class GenerateSequenceTable extends BaseBeamTable implements Serializable {
  public static final Schema TABLE_SCHEMA =
      Schema.of(Field.of("sequence", FieldType.INT64), Field.of("event_time", FieldType.DATETIME));

  Integer elementsPerSecond = 5;

  GenerateSequenceTable(Table table) {
    super(TABLE_SCHEMA);
    if (table.getProperties().containsKey("elementsPerSecond")) {
      elementsPerSecond = table.getProperties().getInteger("elementsPerSecond");
    }
  }

  @Override
  public PCollection.IsBounded isBounded() {
    return IsBounded.UNBOUNDED;
  }

  @Override
  public PCollection<Row> buildIOReader(PBegin begin) {
    return begin
        .apply(GenerateSequence.from(0).withRate(elementsPerSecond, Duration.standardSeconds(1)))
        .apply(
            MapElements.into(TypeDescriptor.of(Row.class))
                .via(elm -> Row.withSchema(TABLE_SCHEMA).addValues(elm, Instant.now()).build()))
        .setRowSchema(getSchema());
  }

  @Override
  public POutput buildIOWriter(PCollection<Row> input) {
    throw new UnsupportedOperationException("buildIOWriter unsupported!");
  }
}

The real fun

Now that we have implemented the two basic classes (a BaseBeamTable, and a TableProvider), we can start playing with them. After building the SQL CLI, we can now perform selections on the table:

0: BeamSQL> CREATE EXTERNAL TABLE input_seq (
. . . . . >   sequence BIGINT COMMENT 'this is the primary key',
. . . . . >   event_time TIMESTAMP COMMENT 'this is the element timestamp'
. . . . . > )
. . . . . > TYPE 'sequence';
No rows affected (0.005 seconds)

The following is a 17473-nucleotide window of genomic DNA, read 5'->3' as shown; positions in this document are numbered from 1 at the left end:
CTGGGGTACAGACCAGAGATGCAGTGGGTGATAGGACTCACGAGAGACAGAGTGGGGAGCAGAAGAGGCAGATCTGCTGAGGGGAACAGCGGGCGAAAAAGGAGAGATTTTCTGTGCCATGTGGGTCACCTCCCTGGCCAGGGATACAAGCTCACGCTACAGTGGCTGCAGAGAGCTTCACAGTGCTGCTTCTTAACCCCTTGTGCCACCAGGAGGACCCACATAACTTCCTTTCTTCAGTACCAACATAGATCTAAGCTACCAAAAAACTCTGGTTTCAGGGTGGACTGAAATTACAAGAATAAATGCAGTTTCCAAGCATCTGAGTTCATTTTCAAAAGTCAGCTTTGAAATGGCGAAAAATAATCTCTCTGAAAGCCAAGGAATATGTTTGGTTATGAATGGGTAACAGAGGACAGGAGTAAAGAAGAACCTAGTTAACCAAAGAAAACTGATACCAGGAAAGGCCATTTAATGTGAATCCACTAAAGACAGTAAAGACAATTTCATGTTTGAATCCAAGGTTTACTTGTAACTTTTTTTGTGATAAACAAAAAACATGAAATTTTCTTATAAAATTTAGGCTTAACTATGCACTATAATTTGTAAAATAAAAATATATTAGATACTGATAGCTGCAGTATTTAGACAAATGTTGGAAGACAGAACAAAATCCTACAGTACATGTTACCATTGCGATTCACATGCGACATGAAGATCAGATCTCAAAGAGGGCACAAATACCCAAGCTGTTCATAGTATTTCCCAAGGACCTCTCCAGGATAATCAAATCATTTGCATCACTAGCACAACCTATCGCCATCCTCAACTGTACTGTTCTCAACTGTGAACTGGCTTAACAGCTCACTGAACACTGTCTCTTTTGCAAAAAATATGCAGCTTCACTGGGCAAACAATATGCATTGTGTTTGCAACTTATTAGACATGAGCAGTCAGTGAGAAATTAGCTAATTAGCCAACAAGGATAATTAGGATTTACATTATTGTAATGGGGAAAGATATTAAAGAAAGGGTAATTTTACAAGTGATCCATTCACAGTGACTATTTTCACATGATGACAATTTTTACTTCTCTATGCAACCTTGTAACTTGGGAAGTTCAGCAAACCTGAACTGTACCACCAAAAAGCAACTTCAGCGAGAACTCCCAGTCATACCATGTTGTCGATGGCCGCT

And let’s select a few rows:

0: BeamSQL> SELECT * FROM input_seq LIMIT 5;
+---------------------+------------+
|      sequence       | event_time |
+---------------------+------------+
| 0                   | 2019-05-21 00:36:33 |
| 1                   | 2019-05-21 00:36:33 |
| 2                   | 2019-05-21 00:36:33 |
| 3                   | 2019-05-21 00:36:33 |
| 4                   | 2019-05-21 00:36:33 |
+---------------------+------------+
5 rows selected (1.138 seconds)

Now let’s try something more interesting. Such as grouping. This will also let us make sure that we’re providing the timestamp for each row properly:

0: BeamSQL> SELECT
. . . . . >   COUNT(sequence) as elements,
. . . . . >   TUMBLE_START(event_time, INTERVAL '2' SECOND) as window_start
. . . . . > FROM input_seq
. . . . . > GROUP BY TUMBLE(event_time, INTERVAL '2' SECOND) LIMIT 5;
+---------------------+--------------+
|      elements       | window_start |
+---------------------+--------------+
| 6                   | 2019-06-05 00:39:24 |
| 10                  | 2019-06-05 00:39:26 |
| 10                  | 2019-06-05 00:39:28 |
| 10                  | 2019-06-05 00:39:30 |
| 10                  | 2019-06-05 00:39:32 |
+---------------------+--------------+
5 rows selected (10.142 seconds)

And voilà! We can start playing with some interesting streaming queries to our sequence generator.